“In my experience growing up with navigators. They’ve been powerful men and women. Their leadership knows no bounds.”
Two explorers met in the desert to lose themselves and find their way back again, to learn from each other, and swap adventure stories. Austin Kino of the south side of Oahu is accustomed to tracking swells and wind patterns—he’s a crewmember on the legendary Hawaiian sailing canoe, Hōkūle‘a, where he learned the art of navigating without the aid of technology. Ben Horton has ventured far and wide—from the Arctic to southeast Asia—as a National Geographic photographer. Where he always returns though—his place of refuge—is Joshua Tree.
The blazing California desert may be the last place you’d expect to stumble onto aloha. Jagged rock crevices, spiky trees, and no water in sight—it’s hard to imagine a landscape more different than the islands. The stars that reveal the maps of the night sky though are the same in both places. As the sky darkened, Austin showed Ben how to find south by following the line made by the tips of a crescent moon to the horizon. The most basic things are universal.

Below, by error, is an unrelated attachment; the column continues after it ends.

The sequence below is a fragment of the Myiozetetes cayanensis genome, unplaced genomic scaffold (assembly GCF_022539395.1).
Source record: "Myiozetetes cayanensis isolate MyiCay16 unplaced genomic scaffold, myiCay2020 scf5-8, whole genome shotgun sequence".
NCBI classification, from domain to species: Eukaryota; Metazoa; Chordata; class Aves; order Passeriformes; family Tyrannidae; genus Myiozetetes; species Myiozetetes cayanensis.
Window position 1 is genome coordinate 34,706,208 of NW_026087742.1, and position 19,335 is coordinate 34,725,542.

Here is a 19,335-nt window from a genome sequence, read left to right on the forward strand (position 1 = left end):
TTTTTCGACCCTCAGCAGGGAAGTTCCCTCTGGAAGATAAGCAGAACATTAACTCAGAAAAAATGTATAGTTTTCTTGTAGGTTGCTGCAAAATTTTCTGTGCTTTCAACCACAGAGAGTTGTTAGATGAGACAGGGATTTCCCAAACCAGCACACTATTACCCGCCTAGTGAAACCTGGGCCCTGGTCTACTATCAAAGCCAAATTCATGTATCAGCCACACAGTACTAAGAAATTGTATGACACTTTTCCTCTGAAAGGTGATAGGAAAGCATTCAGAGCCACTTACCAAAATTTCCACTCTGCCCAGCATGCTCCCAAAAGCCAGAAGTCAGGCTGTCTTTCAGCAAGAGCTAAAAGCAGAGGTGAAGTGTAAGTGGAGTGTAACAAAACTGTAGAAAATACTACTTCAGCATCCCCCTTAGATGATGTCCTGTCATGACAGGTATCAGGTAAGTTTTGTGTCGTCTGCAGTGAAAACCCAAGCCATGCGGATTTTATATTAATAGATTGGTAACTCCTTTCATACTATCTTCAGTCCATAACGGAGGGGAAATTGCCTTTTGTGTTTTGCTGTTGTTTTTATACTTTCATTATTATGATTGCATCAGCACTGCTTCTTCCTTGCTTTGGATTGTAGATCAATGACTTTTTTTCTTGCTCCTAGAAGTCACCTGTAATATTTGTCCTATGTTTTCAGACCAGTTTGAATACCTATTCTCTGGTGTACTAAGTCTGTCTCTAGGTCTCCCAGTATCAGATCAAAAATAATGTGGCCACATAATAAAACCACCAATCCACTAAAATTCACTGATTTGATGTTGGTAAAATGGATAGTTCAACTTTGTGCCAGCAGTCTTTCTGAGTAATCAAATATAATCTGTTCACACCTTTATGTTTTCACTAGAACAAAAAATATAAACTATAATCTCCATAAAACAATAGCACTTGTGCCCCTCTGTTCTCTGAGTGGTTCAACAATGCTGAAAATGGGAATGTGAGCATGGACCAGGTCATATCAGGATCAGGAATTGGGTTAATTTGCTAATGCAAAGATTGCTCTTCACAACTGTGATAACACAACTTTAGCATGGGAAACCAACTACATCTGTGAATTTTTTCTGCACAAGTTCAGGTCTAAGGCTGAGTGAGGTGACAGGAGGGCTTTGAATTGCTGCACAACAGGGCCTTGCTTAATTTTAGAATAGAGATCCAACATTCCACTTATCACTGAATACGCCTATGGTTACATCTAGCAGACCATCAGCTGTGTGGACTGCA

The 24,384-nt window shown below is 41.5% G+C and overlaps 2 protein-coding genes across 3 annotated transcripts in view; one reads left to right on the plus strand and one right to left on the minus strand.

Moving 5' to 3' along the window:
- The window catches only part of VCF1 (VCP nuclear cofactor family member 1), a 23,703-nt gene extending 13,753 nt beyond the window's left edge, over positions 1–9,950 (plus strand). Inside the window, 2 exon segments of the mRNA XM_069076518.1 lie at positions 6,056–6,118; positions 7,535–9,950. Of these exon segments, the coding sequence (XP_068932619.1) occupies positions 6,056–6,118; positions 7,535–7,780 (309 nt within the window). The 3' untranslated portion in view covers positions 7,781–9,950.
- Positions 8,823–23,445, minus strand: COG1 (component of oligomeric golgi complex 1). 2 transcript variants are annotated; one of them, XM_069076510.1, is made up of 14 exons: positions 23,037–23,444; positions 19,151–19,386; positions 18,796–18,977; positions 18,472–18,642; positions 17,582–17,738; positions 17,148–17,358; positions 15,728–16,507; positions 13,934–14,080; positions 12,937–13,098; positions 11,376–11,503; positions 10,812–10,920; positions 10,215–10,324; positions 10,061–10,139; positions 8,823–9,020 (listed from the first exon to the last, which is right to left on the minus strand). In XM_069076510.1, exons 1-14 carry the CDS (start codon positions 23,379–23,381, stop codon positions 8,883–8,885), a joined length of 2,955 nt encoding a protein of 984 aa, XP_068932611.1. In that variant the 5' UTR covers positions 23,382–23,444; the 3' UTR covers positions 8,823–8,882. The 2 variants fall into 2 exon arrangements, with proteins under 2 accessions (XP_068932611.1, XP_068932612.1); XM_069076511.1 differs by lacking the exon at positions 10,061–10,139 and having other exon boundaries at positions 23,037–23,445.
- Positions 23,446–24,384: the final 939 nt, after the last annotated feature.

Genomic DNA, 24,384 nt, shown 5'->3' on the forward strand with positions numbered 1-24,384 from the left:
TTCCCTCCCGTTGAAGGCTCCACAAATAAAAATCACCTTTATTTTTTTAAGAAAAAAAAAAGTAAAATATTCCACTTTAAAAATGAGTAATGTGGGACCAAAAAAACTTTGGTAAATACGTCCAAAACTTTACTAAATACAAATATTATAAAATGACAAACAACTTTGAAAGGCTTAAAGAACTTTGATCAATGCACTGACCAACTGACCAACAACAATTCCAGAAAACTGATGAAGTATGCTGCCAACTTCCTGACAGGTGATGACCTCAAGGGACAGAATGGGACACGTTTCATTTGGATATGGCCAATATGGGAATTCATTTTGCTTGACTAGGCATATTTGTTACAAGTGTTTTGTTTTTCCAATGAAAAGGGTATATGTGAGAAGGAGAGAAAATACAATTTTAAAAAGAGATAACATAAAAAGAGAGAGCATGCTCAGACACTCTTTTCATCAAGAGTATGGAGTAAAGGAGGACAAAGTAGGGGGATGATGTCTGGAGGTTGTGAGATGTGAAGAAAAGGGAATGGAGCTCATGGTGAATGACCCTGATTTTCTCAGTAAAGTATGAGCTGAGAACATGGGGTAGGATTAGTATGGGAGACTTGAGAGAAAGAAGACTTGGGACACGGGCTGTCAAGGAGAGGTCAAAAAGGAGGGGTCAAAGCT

“Being able to understand your place and where you are in relation to your environment, in the cosmos, that’s really something,” said Austin, surrounded by the towering boulders of Joshua Tree. The night sky has stories, they’re just told differently all over the world. Sharing traditional knowledge anywhere in the world—under the same moon that shines down on us all—that’s aloha.